United States District Court, N.D. Alabama, Southern Division
DAVID PROCTOR UNITED STATES DISTRICT JUDGE.
matter is before the court on Defendant Shoebacca, Ltd.'s
Motion to Dismiss. (Doc. # 17). Plaintiffs have responded to
the Motion. (Doc. # 21).
Hibbett Sporting Goods, Inc. and Hibbett Holdings, LLC own
and/or license certain federal trademarks. (Doc. # 1 at 6).
Former Defendant Sock and Accessory Brands Global, Inc.
(“SABG”) is a hosiery and accessories design,
product development, and distribution company. (Doc. # 1 at
8). In 2011, SABG agreed to manufacture certain basketball
crew socks (“the Infringing Socks”) for
Plaintiff. The Infringing Socks include the Hibbett Marks
printed on descriptive tags attached to the front and back
and woven into interior of the garments. The Socks also
include a ® mark next to the Hibbett Marks. (Doc. # 1 at
8). SABG had agreed to Hibbett Wholesale Inc.'s Vendor
Compliance Manual, which provides that: “Vendor may not
resell any Goods, including cancelled product, overstocks,
overruns, defectives, and irregulars, which incorporate
Hibbett's intellectual property, labels or marks without
(i) prior written approval of Hibbett and (ii) removal of all
such intellectual property, marks and labels.” (Doc. #
1 at 8).
SABG completed production of the Infringing Socks, Hibbett
Sporting Goods decided against selling the sock. Hibbett
cancelled the order and returned all the Infringing Socks to
SABG, receiving credit for the order. (Doc. # 1 at 8).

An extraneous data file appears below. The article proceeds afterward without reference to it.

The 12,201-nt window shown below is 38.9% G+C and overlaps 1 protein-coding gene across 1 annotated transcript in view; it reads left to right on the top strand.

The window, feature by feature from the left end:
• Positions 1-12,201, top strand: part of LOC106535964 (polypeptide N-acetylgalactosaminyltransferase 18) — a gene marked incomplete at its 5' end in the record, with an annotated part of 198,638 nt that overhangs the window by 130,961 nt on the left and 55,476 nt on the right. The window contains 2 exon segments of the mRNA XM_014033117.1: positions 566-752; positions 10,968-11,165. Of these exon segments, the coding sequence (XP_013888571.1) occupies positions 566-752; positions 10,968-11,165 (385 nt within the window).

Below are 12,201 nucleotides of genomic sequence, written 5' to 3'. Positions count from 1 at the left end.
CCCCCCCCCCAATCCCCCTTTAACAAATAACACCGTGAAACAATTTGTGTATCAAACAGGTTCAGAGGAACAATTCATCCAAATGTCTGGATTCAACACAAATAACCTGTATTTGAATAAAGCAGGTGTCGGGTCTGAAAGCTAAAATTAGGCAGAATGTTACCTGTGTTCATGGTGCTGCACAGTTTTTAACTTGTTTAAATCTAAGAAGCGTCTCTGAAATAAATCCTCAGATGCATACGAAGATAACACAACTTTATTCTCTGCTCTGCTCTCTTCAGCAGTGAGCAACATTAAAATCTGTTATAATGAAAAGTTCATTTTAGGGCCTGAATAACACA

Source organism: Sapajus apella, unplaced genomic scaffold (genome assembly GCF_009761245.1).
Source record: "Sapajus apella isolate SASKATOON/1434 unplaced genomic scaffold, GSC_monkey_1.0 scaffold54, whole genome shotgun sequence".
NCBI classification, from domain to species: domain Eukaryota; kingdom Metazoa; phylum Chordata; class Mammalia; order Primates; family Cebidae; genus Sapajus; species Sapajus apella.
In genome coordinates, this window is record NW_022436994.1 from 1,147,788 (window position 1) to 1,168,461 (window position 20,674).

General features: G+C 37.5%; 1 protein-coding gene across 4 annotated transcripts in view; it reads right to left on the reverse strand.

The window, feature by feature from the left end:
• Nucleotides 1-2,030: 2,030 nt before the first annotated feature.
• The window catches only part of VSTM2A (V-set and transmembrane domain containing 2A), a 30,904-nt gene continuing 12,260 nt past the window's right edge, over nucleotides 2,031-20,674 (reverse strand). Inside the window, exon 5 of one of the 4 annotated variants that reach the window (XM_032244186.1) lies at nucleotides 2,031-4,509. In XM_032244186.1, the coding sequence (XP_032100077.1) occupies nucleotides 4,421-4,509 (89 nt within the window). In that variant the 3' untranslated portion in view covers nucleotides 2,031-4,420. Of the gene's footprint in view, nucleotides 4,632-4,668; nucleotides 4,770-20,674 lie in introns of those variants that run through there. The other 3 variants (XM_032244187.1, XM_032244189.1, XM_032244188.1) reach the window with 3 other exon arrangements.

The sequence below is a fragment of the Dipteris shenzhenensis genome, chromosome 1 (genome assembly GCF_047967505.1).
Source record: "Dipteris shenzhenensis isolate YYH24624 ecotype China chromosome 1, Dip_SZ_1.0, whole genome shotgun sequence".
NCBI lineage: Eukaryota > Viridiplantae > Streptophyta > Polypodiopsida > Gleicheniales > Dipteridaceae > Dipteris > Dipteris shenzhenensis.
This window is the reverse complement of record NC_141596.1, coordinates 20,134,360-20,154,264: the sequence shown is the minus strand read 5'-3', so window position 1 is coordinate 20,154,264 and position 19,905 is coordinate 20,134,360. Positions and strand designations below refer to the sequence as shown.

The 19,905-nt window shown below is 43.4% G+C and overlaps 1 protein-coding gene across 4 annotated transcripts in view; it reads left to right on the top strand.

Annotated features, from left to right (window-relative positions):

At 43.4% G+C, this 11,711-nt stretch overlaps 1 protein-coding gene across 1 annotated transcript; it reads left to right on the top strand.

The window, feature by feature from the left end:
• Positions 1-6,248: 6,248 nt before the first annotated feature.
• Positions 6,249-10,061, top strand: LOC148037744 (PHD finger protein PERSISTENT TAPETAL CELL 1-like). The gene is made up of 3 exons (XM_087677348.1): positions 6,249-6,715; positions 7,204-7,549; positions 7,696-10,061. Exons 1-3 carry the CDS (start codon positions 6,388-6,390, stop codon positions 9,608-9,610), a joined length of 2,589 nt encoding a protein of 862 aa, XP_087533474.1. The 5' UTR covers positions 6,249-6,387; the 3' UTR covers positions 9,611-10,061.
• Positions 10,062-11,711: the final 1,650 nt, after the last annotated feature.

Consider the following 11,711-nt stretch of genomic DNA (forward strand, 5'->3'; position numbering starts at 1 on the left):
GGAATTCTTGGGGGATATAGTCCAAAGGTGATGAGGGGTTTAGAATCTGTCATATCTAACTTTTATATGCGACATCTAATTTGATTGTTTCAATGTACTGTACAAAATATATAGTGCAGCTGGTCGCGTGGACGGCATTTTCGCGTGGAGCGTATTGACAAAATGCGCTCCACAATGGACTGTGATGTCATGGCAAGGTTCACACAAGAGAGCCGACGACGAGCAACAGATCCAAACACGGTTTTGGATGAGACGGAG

Hibbett and SABG entered into an agreement authorizing SABG
to offer the unsold stock of the Infringing Socks exclusively
to accounts for non-domestic distribution. (Doc. # 1
around August 2013, SABG requested authorization from Hibbett
to sell its remaining unsold stock of the Infringing Socks
domestically. (Doc. # 1 at 9). On September 12, 2013, Hibbett
informed SABG by e-mail that it was not authorized to sell
the Infringing Sock domestically. (Doc. # 1 at 9). Despite
Hibbett denying authorization for domestic sales, SABG sold
the Infringing Socks to multiple domestic retailers
including, but not limited to, K-Mart and Defendant Shoebacca
Ltd. (Doc. # 1 at 9). SABG did not remove the Hibbett Marks
from the Infringing Socks prior to making the unauthorized
domestic sales. (Doc. # 1 at 10).
is a discount shoe, apparel, and accessories retailer. (Doc.
# 1 at 8). Plaintiff alleges that Shoebacca has sold the
Infringing Socks, including domestically, through its online
retail services. (Doc. # 1 at 10).
Standard of Review
Federal Rules of Civil Procedure require only that the
complaint provide “a short and plain statement of the
claim showing that the pleader is entitled to relief.”
Fed.R.Civ.P. 8(a)(2). However, the complaint must include
enough facts “to raise a right to relief above the
speculative level.” Bell Atlantic Corp. v.
Twombly, 550 U.S. 544, 555 (2007). Pleadings that
contain nothing more than “a formulaic recitation of
the elements of a cause of action” do not meet Rule 8
standards, nor do pleadings suffice that are based merely